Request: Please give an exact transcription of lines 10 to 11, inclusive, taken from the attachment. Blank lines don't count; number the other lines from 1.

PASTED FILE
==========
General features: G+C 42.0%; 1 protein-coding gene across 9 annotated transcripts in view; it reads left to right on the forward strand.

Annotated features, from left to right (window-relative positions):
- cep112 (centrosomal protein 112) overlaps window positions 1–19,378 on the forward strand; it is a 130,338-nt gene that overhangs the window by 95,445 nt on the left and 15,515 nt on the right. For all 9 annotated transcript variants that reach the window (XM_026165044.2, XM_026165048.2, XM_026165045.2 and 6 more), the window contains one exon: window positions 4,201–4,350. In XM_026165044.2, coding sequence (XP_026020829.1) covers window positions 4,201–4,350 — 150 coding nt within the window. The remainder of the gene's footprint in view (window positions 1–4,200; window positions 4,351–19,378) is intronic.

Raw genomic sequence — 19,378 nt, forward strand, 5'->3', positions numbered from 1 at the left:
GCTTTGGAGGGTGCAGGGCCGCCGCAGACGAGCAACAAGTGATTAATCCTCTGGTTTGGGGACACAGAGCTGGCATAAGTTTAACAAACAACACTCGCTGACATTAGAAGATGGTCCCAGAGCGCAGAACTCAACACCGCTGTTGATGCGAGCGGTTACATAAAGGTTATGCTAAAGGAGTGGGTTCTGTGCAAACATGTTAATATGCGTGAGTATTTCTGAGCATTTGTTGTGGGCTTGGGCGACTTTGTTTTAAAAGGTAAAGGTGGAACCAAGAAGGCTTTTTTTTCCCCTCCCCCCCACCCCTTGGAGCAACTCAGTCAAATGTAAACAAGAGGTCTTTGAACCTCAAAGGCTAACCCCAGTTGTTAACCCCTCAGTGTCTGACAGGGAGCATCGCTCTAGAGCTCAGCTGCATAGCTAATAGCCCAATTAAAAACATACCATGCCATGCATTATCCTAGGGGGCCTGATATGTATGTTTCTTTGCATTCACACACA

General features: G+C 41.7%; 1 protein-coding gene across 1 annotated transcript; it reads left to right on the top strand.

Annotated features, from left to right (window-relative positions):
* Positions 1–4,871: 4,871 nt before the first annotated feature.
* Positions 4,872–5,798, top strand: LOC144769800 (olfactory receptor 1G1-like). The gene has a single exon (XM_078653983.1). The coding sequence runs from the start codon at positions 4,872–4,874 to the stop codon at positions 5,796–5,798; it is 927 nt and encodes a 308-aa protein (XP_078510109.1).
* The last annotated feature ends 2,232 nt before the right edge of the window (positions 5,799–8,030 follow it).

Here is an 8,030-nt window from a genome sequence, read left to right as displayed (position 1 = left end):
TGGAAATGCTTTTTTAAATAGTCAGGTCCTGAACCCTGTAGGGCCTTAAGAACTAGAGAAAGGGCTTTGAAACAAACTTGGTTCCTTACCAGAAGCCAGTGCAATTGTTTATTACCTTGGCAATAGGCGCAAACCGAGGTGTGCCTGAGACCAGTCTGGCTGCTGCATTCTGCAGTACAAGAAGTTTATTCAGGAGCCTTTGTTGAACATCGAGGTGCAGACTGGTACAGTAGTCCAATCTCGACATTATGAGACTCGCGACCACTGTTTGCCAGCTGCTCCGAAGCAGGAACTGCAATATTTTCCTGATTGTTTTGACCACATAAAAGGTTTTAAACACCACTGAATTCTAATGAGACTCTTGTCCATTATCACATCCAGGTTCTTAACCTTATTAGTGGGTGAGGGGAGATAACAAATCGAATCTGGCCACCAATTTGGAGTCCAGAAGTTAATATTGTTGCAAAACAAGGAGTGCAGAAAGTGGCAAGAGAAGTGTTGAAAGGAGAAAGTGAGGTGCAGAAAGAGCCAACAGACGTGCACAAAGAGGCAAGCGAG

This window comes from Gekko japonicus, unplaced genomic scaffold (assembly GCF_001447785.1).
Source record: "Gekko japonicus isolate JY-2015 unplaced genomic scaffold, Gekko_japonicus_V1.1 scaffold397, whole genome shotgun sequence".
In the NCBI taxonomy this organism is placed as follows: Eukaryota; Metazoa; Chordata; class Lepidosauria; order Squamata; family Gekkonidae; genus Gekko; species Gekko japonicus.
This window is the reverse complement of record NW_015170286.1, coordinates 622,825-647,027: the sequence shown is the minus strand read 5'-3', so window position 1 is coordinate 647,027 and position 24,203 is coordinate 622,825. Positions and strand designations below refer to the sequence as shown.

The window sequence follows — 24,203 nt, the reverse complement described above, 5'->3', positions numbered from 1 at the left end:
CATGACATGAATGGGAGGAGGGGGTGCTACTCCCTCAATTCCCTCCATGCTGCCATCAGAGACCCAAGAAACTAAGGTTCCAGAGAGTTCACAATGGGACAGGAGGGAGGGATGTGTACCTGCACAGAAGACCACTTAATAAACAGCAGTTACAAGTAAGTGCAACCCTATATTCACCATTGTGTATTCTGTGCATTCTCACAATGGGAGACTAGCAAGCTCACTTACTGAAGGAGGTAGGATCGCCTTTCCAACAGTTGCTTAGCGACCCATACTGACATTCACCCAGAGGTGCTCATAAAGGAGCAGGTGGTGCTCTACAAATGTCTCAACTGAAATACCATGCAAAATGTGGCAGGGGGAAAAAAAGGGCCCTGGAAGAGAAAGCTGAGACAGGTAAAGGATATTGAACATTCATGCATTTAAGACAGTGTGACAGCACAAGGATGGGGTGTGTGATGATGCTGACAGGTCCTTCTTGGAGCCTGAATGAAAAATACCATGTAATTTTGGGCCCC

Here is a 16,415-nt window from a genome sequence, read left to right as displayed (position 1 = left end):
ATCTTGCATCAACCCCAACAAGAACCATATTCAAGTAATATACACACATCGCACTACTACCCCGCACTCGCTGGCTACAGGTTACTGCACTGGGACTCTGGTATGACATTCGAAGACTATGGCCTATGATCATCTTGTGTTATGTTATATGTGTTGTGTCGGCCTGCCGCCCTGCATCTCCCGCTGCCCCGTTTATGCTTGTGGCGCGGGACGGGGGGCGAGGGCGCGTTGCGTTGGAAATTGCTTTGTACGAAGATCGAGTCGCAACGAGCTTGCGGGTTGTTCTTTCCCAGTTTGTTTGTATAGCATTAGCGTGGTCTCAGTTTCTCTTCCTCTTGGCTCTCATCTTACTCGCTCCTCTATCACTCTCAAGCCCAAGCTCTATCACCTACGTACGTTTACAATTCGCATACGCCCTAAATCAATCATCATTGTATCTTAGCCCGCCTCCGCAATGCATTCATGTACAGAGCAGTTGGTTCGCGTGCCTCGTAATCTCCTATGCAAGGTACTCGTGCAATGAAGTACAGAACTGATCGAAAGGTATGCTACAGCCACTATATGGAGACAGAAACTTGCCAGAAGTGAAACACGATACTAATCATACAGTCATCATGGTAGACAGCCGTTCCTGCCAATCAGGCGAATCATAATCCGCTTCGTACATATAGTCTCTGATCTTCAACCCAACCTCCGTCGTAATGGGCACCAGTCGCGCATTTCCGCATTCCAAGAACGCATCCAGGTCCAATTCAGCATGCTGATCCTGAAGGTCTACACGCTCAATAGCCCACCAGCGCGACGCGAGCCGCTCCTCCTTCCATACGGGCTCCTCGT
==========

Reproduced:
* The last annotated feature ends 2,232 nt before the right edge of the window (positions 5,799–8,030 follow it).

Here is an 8,030-nt window from a genome sequence, read left to right as displayed (position 1 = left end):